14. April 2020 ǀ Munich Ismaning
Touchpoint misery exit strategy – In these times more than ever, keep the customer experience in mind.
An interview with our consultant Philipp Fischer
on the topic “company view vs. customer view” in
Customer Experience Management.
We have also summarized his recommendations for action
in a dedicated checklist you can download.
Philipp, from your experience, when have you recently been confronted with an “experience gap”?
Philipp: Due to a move, I had to switch to a new product category with my communications service provider. Declared a “routine process,” I contacted the service provider’s “moving service,” which made me think that everything would go smoothly and as quickly as possible.
However, I was in for a surprise. The newly ordered hardware was sent to my old address despite providing notice and a written statement, the service technician postponed the connection date several times, and I was charged the “activation fees” and “setup price” that do not apply to regular customers. So what should have been routine gradually turned into a calamity.
What do you think went wrong here, especially concerning a positive customer journey?
Philipp: For the service provider, my complaint is just one among thousands that arrive every day through a wide variety of channels and touchpoints. For the company, the main task is to translate individual incidents into tickets and forward them to the relevant internal contact persons. And that is precisely the problem, because for me, as a customer, there is no contact person who monitors the process, checks up on the results, and communicates consistently with me. The opposite is usually the case: The responsibilities vary, and the coordination effort increases.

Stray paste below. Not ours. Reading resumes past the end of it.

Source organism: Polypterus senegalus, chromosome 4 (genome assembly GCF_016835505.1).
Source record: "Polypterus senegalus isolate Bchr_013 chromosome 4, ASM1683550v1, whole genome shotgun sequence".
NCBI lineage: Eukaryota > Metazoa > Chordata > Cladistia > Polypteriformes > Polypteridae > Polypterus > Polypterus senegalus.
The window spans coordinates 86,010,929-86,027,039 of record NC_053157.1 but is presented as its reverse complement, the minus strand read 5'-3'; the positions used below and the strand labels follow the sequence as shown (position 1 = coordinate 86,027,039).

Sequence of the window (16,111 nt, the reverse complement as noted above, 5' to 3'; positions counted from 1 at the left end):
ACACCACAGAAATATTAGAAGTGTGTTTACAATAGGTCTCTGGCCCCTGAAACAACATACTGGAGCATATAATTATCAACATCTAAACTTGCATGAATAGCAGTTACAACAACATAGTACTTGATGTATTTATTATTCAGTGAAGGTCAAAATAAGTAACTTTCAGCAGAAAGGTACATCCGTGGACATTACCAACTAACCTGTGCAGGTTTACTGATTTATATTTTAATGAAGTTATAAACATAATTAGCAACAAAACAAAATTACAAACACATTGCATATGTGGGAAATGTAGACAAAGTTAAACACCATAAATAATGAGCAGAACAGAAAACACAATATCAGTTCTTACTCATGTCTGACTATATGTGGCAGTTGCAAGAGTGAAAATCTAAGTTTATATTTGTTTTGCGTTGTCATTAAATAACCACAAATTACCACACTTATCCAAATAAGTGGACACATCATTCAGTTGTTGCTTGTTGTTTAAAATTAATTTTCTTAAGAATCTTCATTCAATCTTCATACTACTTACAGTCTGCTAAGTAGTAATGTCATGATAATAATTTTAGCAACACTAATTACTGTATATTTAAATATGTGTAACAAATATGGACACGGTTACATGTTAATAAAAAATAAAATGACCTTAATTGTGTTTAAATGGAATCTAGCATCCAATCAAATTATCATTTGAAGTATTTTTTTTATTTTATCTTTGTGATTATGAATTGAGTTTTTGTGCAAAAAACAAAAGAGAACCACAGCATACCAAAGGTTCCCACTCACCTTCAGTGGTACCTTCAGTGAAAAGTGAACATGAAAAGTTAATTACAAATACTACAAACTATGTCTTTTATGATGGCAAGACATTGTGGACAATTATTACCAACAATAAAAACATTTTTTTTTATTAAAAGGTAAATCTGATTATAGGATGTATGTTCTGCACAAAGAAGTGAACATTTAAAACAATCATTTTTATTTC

What is the problem, and what solutions are there?
Philipp: Completely disregarded and contrary to a holistic view, the context here is not interpreted; i.e., there is no attempt to really understand the customers’ problems or analyze their motives. If there was, you would realize that, during a move, customers cannot log into a portal to search for information or to find one of many telephone numbers. It’s frustrating because the communicated expectations do not correspond to the actual services provided. As a result, you get annoyed, communicate this frustration to your circle of friends and acquaintances, and certainly do not remember this phase as a “positive experience” for later contacts.
If a company wants to understand its customers and their context, this context must be entered in the respective channels and at the touchpoints. To this end, there is now dedicated software that combines operational and customer experience data and encapsulates the problem holistically and systemically.
In addition, how can companies help themselves directly in small, initial steps?
Philipp: Companies that want to optimize their customer journey must create a detailed roadmap for each customer journey that describes the process from start to end, takes into account the business impact of optimizations, and provides a reasonable, feasible succession of initiatives.
During this process, the following questions must also be answered:
- Do our corporate information and interactions match the customers’ needs?
- What reactions do we want to promote at our touchpoints?
- Can we understand our customers’ problems holistically, or do we understand how to solve their problems “correctly”?
I recommend following the recommendations in our checklist.
Autor: Verena Holzgreve ǀ 14. April 2020 ǀ München Ismaning
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